Tanapox: A poxvirus infection common in equatorial Africa. The disease starts with mild fever for 2 to 4 days accompanied by headache and myalgia (muscle ache), followed by the eruption of one or more large red nodules on the skin, typically on the extremities. Within several weeks there is usually complete recovery without specific therapy.
Tanapox was first recognized in 1957. The virus is harbored by chimpanzees and other nonhuman primates. Transmission to humans is thought to occur primarily through transfer from arthropod intermediaries such as mosquitoes. Direct transmission from nonhuman primates to humans and from one human to another is extremely rare.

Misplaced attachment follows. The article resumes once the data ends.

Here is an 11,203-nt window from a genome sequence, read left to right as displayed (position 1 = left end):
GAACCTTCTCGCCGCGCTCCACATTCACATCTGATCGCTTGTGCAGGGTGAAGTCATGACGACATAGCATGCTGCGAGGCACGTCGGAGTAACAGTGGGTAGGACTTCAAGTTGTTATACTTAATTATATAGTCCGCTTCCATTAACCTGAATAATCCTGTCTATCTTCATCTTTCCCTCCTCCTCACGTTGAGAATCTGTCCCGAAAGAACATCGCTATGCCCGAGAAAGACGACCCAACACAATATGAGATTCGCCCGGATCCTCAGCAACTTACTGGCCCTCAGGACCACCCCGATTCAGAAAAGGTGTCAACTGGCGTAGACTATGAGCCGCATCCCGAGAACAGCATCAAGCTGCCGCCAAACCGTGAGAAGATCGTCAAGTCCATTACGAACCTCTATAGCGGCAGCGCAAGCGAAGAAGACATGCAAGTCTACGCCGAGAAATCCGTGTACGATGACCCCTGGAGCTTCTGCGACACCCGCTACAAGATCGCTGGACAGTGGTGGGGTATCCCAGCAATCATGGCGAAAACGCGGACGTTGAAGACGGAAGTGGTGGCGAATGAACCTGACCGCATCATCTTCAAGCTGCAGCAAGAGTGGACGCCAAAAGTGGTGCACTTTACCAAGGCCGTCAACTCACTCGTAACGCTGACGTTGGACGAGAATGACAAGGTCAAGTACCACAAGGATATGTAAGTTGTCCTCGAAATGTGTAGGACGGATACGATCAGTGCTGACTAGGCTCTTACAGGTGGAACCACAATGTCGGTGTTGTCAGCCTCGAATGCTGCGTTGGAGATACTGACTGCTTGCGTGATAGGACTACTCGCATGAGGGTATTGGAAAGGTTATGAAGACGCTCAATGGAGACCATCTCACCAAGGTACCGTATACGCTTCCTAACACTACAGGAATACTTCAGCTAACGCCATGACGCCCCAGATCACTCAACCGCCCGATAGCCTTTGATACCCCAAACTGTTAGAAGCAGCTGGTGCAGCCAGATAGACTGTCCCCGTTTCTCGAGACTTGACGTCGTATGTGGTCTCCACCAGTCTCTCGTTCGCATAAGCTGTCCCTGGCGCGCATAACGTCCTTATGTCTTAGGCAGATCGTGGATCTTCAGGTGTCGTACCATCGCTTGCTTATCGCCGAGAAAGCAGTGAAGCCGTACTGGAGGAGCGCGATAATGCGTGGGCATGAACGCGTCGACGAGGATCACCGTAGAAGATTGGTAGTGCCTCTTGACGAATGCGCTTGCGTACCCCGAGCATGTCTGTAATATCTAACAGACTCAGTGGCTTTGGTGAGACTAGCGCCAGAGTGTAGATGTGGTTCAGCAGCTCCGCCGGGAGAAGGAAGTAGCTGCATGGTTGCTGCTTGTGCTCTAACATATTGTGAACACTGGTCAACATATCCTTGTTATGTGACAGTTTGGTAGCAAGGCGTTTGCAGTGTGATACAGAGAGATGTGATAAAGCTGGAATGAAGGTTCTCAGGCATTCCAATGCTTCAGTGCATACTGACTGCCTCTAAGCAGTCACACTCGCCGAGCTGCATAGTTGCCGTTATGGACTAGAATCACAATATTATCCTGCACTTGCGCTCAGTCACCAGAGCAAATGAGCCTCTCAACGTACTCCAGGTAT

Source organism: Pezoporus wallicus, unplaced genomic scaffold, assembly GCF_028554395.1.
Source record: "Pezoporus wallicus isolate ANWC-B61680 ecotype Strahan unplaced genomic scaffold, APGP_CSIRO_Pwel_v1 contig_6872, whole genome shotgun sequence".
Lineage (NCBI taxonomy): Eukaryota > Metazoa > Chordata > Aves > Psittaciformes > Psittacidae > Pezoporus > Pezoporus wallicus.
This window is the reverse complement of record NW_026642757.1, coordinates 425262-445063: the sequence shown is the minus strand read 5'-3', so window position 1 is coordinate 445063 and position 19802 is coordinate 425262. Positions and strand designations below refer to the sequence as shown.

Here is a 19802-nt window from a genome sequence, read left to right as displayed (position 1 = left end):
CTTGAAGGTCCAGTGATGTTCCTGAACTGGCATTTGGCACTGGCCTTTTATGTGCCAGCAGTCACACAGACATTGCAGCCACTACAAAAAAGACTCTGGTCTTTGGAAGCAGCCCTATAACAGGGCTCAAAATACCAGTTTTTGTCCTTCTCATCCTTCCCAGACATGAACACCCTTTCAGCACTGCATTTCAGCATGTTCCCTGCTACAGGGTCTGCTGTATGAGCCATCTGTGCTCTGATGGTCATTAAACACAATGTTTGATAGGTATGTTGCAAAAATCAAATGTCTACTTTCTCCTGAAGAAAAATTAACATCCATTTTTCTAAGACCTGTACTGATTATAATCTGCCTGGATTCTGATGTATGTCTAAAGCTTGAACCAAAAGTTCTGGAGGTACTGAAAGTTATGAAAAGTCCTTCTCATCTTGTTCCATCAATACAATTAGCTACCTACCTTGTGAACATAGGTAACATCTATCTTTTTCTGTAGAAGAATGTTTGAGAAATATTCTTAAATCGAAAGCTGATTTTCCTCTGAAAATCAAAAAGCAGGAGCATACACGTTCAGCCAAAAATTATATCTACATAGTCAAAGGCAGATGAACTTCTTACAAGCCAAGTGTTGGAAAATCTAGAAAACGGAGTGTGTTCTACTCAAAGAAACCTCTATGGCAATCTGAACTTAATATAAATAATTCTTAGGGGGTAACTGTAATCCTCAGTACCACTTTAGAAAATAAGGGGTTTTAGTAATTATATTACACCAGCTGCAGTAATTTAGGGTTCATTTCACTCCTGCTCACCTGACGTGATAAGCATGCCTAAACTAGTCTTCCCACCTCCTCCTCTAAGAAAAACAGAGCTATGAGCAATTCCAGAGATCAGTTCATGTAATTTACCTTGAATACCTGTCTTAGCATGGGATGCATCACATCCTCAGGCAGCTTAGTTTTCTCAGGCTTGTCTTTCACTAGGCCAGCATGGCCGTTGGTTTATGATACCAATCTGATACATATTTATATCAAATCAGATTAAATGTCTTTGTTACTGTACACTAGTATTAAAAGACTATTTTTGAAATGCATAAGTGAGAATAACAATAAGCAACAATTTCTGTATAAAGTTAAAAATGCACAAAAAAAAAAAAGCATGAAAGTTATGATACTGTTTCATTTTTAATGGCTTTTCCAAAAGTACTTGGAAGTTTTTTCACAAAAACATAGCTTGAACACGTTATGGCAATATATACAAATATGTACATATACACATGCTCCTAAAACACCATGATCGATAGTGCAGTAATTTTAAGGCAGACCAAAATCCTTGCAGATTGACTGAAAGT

The identification of tanapox is important because of the concern for agents of biologic warfare such as smallpox, monkeypox, tularemia, and anthrax. The diagnostic tests for tanapox include Gram staining, culturing, routine histopathological analysis, electron microscopy, and PCR analysis.
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